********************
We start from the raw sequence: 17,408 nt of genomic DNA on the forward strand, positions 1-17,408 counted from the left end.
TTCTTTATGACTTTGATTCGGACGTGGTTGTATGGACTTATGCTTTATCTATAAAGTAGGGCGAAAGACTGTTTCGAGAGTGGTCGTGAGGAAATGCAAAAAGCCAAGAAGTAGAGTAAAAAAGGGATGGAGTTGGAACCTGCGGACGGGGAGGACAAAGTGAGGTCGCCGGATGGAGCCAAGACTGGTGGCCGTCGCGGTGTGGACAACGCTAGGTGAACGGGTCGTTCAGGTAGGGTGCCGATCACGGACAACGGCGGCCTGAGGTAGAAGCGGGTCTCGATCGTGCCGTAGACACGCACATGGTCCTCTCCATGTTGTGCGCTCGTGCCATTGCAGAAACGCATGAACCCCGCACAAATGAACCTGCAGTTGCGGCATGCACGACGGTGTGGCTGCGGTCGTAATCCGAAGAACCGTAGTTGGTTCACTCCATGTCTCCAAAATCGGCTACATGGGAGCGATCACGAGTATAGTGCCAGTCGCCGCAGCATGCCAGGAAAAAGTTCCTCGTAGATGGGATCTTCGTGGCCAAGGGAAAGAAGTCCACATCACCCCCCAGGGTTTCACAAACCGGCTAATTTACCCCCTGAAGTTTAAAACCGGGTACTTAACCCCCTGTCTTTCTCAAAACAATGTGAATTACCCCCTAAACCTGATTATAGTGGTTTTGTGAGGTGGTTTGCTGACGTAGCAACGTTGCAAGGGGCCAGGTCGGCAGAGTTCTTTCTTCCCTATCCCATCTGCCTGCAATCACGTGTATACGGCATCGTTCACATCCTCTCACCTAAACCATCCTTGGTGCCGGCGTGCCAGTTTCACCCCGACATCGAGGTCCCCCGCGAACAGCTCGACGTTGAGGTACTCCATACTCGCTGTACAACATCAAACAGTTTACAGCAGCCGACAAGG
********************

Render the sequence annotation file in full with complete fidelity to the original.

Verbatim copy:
We start from the raw sequence: 17,408 nt of genomic DNA on the forward strand, positions 1-17,408 counted from the left end.
TTCTTTATGACTTTGATTCGGACGTGGTTGTATGGACTTATGCTTTATCTATAAAGTAGGGCGAAAGACTGTTTCGAGAGTGGTCGTGAGGAAATGCAAAAAGCCAAGAAGTAGAGTAAAAAAGGGATGGAGTTGGAACCTGCGGACGGGGAGGACAAAGTGAGGTCGCCGGATGGAGCCAAGACTGGTGGCCGTCGCGGTGTGGACAACGCTAGGTGAACGGGTCGTTCAGGTAGGGTGCCGATCACGGACAACGGCGGCCTGAGGTAGAAGCGGGTCTCGATCGTGCCGTAGACACGCACATGGTCCTCTCCATGTTGTGCGCTCGTGCCATTGCAGAAACGCATGAACCCCGCACAAATGAACCTGCAGTTGCGGCATGCACGACGGTGTGGCTGCGGTCGTAATCCGAAGAACCGTAGTTGGTTCACTCCATGTCTCCAAAATCGGCTACATGGGAGCGATCACGAGTATAGTGCCAGTCGCCGCAGCATGCCAGGAAAAAGTTCCTCGTAGATGGGATCTTCGTGGCCAAGGGAAAGAAGTCCACATCACCCCCCAGGGTTTCACAAACCGGCTAATTTACCCCCTGAAGTTTAAAACCGGGTACTTAACCCCCTGTCTTTCTCAAAACAATGTGAATTACCCCCTAAACCTGATTATAGTGGTTTTGTGAGGTGGTTTGCTGACGTAGCAACGTTGCAAGGGGCCAGGTCGGCAGAGTTCTTTCTTCCCTATCCCATCTGCCTGCAATCACGTGTATACGGCATCGTTCACATCCTCTCACCTAAACCATCCTTGGTGCCGGCGTGCCAGTTTCACCCCGACATCGAGGTCCCCCGCGAACAGCTCGACGTTGAGGTACTCCATACTCGCTGTACAACATCAAACAGTTTACAGCAGCCGACAAGG